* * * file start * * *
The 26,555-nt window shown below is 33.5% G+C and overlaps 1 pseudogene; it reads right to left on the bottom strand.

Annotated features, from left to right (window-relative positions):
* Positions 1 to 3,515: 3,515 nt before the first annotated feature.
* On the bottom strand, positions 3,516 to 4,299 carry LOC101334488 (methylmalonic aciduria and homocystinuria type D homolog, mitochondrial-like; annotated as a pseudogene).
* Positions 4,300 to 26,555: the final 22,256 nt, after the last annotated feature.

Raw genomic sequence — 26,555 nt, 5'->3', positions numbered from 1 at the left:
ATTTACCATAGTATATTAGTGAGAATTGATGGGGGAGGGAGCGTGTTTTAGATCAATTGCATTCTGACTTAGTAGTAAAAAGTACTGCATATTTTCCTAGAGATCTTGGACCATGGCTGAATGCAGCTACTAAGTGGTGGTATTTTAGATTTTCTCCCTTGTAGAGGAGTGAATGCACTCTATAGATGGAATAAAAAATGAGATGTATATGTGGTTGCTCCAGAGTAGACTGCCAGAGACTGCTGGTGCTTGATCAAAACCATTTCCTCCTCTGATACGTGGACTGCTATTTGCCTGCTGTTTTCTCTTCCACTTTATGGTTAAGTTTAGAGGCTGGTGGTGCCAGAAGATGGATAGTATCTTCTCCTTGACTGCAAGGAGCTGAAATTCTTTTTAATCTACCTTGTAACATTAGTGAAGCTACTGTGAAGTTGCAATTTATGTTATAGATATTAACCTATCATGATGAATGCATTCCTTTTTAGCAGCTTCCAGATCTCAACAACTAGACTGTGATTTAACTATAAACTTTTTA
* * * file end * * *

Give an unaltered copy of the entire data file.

The 26,555-nt window shown below is 33.5% G+C and overlaps 1 pseudogene; it reads right to left on the bottom strand.

Annotated features, from left to right (window-relative positions):
* Positions 1 to 3,515: 3,515 nt before the first annotated feature.
* On the bottom strand, positions 3,516 to 4,299 carry LOC101334488 (methylmalonic aciduria and homocystinuria type D homolog, mitochondrial-like; annotated as a pseudogene).
* Positions 4,300 to 26,555: the final 22,256 nt, after the last annotated feature.

Raw genomic sequence — 26,555 nt, 5'->3', positions numbered from 1 at the left:
ATTTACCATAGTATATTAGTGAGAATTGATGGGGGAGGGAGCGTGTTTTAGATCAATTGCATTCTGACTTAGTAGTAAAAAGTACTGCATATTTTCCTAGAGATCTTGGACCATGGCTGAATGCAGCTACTAAGTGGTGGTATTTTAGATTTTCTCCCTTGTAGAGGAGTGAATGCACTCTATAGATGGAATAAAAAATGAGATGTATATGTGGTTGCTCCAGAGTAGACTGCCAGAGACTGCTGGTGCTTGATCAAAACCATTTCCTCCTCTGATACGTGGACTGCTATTTGCCTGCTGTTTTCTCTTCCACTTTATGGTTAAGTTTAGAGGCTGGTGGTGCCAGAAGATGGATAGTATCTTCTCCTTGACTGCAAGGAGCTGAAATTCTTTTTAATCTACCTTGTAACATTAGTGAAGCTACTGTGAAGTTGCAATTTATGTTATAGATATTAACCTATCATGATGAATGCATTCCTTTTTAGCAGCTTCCAGATCTCAACAACTAGACTGTGATTTAACTATAAACTTTTTA